When to be concerned about irregular periods

Portrait pensive woman in blue dress, hat holding red pencil, female periods calendar for checking menstruation days isolated on blue background. Medical healthcare, gynecological concept.

Most women of childbearing age will experience an irregular period at some point along the way. For the most part, occasionally starting a few days early or a few days late is more of a stressful annoyance than a cause for concern.
But can irregular cycles indicate a bigger problem with the endocrine system? Dr. Xaviera Carter, an OB-GYN at Tidelands Health Women’s Center, says when irregular periods are consistent and accompanied by other symptoms, they can be a sign of a hormone imbalance.
Hormones regulated by the body’s endocrine system are responsible for telling the ovaries when to release an egg, thereby kicking off a woman’s monthly cycle. If something prevents the ovaries from receiving the signal, a woman’s cycle may be off by a few days.

What's normal

There’s no set of hard-and-fast rules that dictate what is “normal” and what is “abnormal” for a woman’s cycle. While menstrual cycles are typically every 28 days, each woman is different, Carter says. Some may have a short cycle that lasts 21 days; others may have longer cycles that go 35 days, she says.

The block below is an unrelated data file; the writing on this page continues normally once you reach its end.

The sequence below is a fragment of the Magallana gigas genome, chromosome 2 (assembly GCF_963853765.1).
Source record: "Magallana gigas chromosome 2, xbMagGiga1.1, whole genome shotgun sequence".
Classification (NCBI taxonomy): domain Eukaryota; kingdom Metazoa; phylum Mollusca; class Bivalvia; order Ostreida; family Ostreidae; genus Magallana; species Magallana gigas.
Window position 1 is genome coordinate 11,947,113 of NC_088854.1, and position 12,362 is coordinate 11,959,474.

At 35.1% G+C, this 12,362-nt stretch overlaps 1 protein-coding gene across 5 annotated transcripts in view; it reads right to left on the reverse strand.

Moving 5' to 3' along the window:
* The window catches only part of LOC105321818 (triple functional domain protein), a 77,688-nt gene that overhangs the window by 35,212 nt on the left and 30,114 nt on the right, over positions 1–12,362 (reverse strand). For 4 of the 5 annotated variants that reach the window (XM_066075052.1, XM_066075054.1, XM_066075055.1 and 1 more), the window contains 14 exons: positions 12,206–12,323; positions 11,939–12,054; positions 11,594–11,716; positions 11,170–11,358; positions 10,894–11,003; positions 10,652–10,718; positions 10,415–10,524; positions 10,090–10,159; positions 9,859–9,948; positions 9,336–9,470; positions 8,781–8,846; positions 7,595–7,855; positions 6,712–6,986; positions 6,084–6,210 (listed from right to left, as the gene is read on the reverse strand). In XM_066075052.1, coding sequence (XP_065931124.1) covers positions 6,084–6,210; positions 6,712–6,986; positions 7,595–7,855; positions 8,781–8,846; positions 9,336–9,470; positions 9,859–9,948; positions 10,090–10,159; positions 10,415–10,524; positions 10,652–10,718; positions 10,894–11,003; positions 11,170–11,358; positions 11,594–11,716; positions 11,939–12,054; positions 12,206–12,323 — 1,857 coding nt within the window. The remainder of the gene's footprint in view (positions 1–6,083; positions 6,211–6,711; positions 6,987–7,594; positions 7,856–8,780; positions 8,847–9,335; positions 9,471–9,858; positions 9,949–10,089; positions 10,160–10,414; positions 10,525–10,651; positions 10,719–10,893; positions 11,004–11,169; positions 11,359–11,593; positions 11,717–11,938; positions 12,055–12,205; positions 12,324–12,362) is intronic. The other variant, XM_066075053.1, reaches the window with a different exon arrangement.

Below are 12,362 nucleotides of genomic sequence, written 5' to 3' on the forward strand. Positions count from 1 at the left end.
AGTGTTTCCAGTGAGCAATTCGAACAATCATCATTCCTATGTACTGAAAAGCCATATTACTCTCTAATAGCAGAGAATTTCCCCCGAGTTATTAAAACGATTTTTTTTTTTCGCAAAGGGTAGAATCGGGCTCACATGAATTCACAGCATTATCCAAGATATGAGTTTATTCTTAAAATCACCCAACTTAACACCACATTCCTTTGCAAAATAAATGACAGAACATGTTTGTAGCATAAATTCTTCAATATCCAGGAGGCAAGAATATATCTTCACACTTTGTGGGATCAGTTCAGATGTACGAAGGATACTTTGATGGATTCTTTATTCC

Women know when their cycle or their blood flow alters from what’s normal for them, Dr. Carter says.
“If a patient complains that her period is abnormal, then it is abnormal,” Dr. Carter says. “Typically, something changes that lets the woman know that something is different.”


Pregnancy is obviously the biggest reason a woman of childbearing age would notice a change in her cycle, Dr. Carter says.
“A lot of people don’t realize they can have light spotting in the early stages of pregnancy,” she says.
A variety of other things can also cause a woman’s monthly cycle to be off, including:

  • Stress
  • Anxiety
  • Strenuous exercise
  • Medications, including steroids
  • Some types of oral birth control
  • Excessive dieting
  • Benign lesions
  • Polyps
  • Cysts

In addition, other causes can include thyroid problems, endometriosis, polycystic ovarian syndrome, sexually transmitted diseases, eating disorders and diabetes.
When irregular periods are accompanied by other symptoms such as pain during or apart from menses, pressure or problems during sexual intercourse, a woman should consult her physician, Dr. Carter says.
“If at any point the irregular periods are bothersome to the patient or come with additional symptoms, it’s a good time to mention it to a doctor,” she says.

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